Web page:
561 N.E.2d 306 (1990)
203 Ill. App.3d 347
149 Ill.Dec. 28

In re MARRIAGE OF Sherry CESARETTI, Petitioner-Appellee, and
Daryl Cesaretti, Respondent-Appellant.

Appellate Court of Illinois, Second District.
September 21, 1990.
Michael T. Smith, Law Offices of Michael T. Smith, Hanover Park, Ill., for Daryl Cesaretti.
Elizabeth L. Krueger P.C., Wheaton, Ill., for Sherry Cesaretti.

Justice INGLIS delivered the opinion of the court:

Respondent, Daryl Cesaretti, appeals from the judgment entered by the trial court dissolving the marriage between himself and petitioner, Sherry Cesaretti. On appeal, Daryl raises the following issues: (1) whether the trial court's order granting Daryl temporary custody of the couple's minor child must be interpreted as an order granting him permanent custody; (2) whether the trial court's division of the savings account Daryl had with his employer was against the manifest weight of the evidence; (3) whether the trial court erred in awarding Sherry $3,000 as an adjustment to the marital debts; and (4) whether the trial court erred in awarding Sherry $75 per week for the support of the couple's minor child. We affirm in part, reverse in part and remand.

Daryl and Sherry Cesaretti were married on October 26, 1984. Two months later, Sherry got pregnant, and on September 2, 1985, a daughter, Jaymie, was born to the marriage. On January 21, 1986, Sherry filed a petition for dissolution of marriage. At that time, she was 24 years of age and Daryl was 29. Sherry alleged that she and Daryl had stopped living together through the sole fault of Daryl. Sherry claimed that Daryl had been guilty of extreme and repeated acts of physical cruelty. Sherry requested, among other things, that she be awarded custody of Jaymie and support for her.

Daryl responded on February 11, 1986, by filing a counterpetition for dissolution of marriage. In the counterpetition, Daryl alleged that during the time the parties lived together as husband and wife, he always conducted himself as a good, true, faithful and affectionate husband. He claimed that Sherry conducted herself with extreme and repeated acts of mental abuse by embarrassing and intimidating him through her alcoholism, infidelity and continued association with known drug users. Daryl requested that he be awarded the sole care, custody and control of their daughter. He also sought temporary and permanent support for the child.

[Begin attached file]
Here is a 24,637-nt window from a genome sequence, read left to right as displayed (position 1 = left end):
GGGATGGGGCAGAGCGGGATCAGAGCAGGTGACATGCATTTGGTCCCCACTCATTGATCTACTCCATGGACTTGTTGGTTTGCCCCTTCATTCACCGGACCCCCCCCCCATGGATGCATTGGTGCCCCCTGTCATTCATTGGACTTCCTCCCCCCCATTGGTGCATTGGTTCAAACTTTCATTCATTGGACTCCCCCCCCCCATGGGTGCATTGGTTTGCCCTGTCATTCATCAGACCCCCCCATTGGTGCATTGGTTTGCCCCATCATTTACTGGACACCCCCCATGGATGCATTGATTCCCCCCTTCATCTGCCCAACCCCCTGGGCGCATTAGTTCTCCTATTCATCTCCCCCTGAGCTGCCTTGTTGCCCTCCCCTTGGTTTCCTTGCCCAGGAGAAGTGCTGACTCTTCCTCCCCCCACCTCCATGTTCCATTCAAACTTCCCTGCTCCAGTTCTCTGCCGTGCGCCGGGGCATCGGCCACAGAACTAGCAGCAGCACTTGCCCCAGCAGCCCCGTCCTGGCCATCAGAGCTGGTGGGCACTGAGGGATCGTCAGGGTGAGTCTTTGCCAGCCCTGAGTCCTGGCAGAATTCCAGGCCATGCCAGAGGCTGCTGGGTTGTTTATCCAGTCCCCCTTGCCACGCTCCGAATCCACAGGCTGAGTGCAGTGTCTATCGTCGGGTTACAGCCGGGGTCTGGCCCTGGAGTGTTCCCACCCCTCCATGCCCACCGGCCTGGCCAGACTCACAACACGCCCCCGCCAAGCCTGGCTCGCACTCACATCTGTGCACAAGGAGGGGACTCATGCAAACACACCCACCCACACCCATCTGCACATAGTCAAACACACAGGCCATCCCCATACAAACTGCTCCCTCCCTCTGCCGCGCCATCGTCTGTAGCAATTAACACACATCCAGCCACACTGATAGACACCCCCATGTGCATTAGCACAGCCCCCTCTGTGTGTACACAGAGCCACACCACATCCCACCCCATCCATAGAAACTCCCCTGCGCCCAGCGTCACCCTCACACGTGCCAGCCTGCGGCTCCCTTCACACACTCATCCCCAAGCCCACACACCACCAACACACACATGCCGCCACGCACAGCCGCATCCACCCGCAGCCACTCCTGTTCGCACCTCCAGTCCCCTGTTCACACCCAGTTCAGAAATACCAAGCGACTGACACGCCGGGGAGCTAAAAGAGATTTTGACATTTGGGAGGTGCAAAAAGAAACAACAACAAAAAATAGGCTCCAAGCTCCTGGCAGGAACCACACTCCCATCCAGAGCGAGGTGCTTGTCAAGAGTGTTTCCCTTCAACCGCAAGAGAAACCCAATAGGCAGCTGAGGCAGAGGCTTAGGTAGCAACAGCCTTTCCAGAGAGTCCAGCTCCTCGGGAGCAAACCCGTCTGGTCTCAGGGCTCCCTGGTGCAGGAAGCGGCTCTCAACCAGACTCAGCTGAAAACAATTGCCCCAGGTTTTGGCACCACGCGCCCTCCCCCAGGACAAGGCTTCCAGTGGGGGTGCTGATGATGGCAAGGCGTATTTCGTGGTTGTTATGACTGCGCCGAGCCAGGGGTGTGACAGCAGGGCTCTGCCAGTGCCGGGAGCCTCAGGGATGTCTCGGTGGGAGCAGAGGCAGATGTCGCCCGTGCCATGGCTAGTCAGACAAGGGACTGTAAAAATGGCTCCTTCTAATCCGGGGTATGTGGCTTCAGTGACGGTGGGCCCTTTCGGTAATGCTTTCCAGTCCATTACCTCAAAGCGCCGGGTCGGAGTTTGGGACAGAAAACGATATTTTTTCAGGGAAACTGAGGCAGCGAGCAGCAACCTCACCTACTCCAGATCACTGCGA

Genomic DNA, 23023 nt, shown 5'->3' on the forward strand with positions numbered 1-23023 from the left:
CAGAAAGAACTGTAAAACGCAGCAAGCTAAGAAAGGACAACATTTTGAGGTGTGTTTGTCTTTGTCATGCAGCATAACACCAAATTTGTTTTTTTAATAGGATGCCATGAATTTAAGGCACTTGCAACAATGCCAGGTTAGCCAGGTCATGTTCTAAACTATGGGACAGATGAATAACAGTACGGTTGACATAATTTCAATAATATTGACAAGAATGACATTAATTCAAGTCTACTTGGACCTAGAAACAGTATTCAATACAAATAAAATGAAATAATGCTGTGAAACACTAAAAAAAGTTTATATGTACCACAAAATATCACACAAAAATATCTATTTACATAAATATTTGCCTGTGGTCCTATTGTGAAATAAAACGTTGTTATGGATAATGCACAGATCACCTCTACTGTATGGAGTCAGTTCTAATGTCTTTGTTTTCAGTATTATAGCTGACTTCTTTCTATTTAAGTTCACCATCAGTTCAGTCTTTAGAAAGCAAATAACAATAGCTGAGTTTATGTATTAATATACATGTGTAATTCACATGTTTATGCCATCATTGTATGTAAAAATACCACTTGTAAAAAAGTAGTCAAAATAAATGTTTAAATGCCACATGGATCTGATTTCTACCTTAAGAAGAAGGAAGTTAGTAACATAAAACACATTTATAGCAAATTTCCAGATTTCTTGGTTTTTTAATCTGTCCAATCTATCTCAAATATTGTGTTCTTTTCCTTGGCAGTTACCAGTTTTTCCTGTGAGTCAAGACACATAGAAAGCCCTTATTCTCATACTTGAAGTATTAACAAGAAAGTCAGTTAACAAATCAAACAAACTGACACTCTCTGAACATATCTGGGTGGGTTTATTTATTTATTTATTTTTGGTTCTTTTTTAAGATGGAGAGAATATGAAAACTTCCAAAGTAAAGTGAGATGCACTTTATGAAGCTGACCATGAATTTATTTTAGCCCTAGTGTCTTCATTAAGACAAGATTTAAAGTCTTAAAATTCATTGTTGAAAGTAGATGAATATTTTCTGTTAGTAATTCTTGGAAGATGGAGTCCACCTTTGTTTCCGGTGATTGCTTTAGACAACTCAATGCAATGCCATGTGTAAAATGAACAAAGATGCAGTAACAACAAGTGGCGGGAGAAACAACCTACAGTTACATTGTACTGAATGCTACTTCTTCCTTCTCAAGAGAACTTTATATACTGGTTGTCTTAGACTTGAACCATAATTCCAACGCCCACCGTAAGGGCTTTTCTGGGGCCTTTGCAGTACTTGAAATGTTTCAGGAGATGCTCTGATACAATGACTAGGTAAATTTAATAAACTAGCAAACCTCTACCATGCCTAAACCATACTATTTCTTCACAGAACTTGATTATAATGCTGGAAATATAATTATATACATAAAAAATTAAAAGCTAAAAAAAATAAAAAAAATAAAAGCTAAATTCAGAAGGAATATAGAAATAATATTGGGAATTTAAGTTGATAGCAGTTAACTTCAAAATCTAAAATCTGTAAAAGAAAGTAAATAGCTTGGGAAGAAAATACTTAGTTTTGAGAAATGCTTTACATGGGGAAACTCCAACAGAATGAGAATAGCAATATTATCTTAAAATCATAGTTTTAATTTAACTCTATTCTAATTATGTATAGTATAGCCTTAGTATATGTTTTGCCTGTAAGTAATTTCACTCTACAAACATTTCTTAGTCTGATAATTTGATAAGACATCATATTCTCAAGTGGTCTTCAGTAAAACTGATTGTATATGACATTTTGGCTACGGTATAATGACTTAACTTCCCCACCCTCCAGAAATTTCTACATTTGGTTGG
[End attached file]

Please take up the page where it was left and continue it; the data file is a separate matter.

Thereafter, Daryl moved back in with Sherry until September 1986 when Sherry moved out. On October 8, 1986, Daryl filed a petition for temporary custody. On October 9, 1986, a conciliation order was filed referring both parties to a psychologist for counseling on the issue of custody and/or visitation.

On June 6, 1988, a hearing was held on Daryl's petition for temporary custody. At the hearing, it was revealed that Daryl works for the United Parcel Service in the early morning hours and for the Village of Schaumburg and Rolling Meadows part time as a meter reader. Sherry works part time as a waitress. Since the couple's separation, Sherry has had another child, Maria, with her boyfriend, Salvadore Medina. Maria was eight months old at the time of the hearing. Sherry testified that Salvadore does not live with her, but they are intending to get married. Prior to the hearing, Sherry had custody of Jaymie, and Daryl was paying her $75 a week. At the conclusion of the hearing, the trial judge ruled that custody should temporarily remain with Sherry. Daryl was granted visitation from Friday 3 p.m. to Monday 3 p.m. and the $75 a week for support was ordered to continue. Daryl filed a petition for leave to appeal the trial court's order, which this court denied on September 7, 1988.

On July 5, 1989, trial on the parties' petitions for dissolution of marriage commenced and was not concluded until July 21, 1989. At the hearing it was revealed that Daryl is a born-again Christian and has allegedly given up his prior use of drugs and alcohol. Daryl alleged, however, that Sherry did not similarly give up her use of the substances and that apparently caused some friction in their relationship. In contrast, Sherry claims that Daryl himself did not give up his use of the substances, and the cause of the friction was his rigid religious beliefs, physical abuse, and jealousy.

Daryl claimed that after the parties separated, Sherry's life became very unstable. She was evicted from her apartment twice and had difficulty maintaining employment. Sherry argued that her poor employment record was due in part to the fact that Daryl would harass her at work.